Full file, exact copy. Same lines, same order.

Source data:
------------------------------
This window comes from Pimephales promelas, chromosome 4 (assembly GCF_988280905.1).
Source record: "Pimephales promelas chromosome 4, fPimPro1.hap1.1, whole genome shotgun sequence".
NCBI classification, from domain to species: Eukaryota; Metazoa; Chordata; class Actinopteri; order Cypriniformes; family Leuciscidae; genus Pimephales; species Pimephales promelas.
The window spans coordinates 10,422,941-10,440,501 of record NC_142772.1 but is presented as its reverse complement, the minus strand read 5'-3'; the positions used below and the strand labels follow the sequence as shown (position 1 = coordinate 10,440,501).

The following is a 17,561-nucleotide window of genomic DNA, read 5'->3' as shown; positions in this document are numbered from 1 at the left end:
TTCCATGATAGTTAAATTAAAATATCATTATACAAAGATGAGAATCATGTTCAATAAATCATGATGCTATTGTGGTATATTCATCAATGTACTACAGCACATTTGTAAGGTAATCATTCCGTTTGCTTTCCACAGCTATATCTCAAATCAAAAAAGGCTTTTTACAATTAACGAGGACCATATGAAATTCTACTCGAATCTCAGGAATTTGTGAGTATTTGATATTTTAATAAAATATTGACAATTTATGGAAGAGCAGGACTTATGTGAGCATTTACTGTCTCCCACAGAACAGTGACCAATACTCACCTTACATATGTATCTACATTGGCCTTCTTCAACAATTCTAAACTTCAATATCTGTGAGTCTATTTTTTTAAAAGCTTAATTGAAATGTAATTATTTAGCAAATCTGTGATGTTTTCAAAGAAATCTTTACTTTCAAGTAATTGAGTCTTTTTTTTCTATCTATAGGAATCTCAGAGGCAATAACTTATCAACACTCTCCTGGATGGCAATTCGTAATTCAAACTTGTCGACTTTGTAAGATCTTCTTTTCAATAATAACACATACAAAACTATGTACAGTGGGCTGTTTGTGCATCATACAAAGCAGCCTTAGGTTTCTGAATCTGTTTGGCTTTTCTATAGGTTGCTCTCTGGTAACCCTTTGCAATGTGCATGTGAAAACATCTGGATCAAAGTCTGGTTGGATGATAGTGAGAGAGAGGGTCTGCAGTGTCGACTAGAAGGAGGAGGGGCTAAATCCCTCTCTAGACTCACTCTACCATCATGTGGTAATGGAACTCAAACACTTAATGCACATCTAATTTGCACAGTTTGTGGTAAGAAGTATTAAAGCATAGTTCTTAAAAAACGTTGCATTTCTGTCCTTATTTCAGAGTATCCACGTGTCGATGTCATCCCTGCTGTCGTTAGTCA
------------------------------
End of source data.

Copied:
This window comes from Pimephales promelas, chromosome 4 (assembly GCF_988280905.1).
Source record: "Pimephales promelas chromosome 4, fPimPro1.hap1.1, whole genome shotgun sequence".
NCBI classification, from domain to species: Eukaryota; Metazoa; Chordata; class Actinopteri; order Cypriniformes; family Leuciscidae; genus Pimephales; species Pimephales promelas.
The window spans coordinates 10,422,941-10,440,501 of record NC_142772.1 but is presented as its reverse complement, the minus strand read 5'-3'; the positions used below and the strand labels follow the sequence as shown (position 1 = coordinate 10,440,501).

The following is a 17,561-nucleotide window of genomic DNA, read 5'->3' as shown; positions in this document are numbered from 1 at the left end:
TTCCATGATAGTTAAATTAAAATATCATTATACAAAGATGAGAATCATGTTCAATAAATCATGATGCTATTGTGGTATATTCATCAATGTACTACAGCACATTTGTAAGGTAATCATTCCGTTTGCTTTCCACAGCTATATCTCAAATCAAAAAAGGCTTTTTACAATTAACGAGGACCATATGAAATTCTACTCGAATCTCAGGAATTTGTGAGTATTTGATATTTTAATAAAATATTGACAATTTATGGAAGAGCAGGACTTATGTGAGCATTTACTGTCTCCCACAGAACAGTGACCAATACTCACCTTACATATGTATCTACATTGGCCTTCTTCAACAATTCTAAACTTCAATATCTGTGAGTCTATTTTTTTAAAAGCTTAATTGAAATGTAATTATTTAGCAAATCTGTGATGTTTTCAAAGAAATCTTTACTTTCAAGTAATTGAGTCTTTTTTTTCTATCTATAGGAATCTCAGAGGCAATAACTTATCAACACTCTCCTGGATGGCAATTCGTAATTCAAACTTGTCGACTTTGTAAGATCTTCTTTTCAATAATAACACATACAAAACTATGTACAGTGGGCTGTTTGTGCATCATACAAAGCAGCCTTAGGTTTCTGAATCTGTTTGGCTTTTCTATAGGTTGCTCTCTGGTAACCCTTTGCAATGTGCATGTGAAAACATCTGGATCAAAGTCTGGTTGGATGATAGTGAGAGAGAGGGTCTGCAGTGTCGACTAGAAGGAGGAGGGGCTAAATCCCTCTCTAGACTCACTCTACCATCATGTGGTAATGGAACTCAAACACTTAATGCACATCTAATTTGCACAGTTTGTGGTAAGAAGTATTAAAGCATAGTTCTTAAAAAACGTTGCATTTCTGTCCTTATTTCAGAGTATCCACGTGTCGATGTCATCCCTGCTGTCGTTAGTCA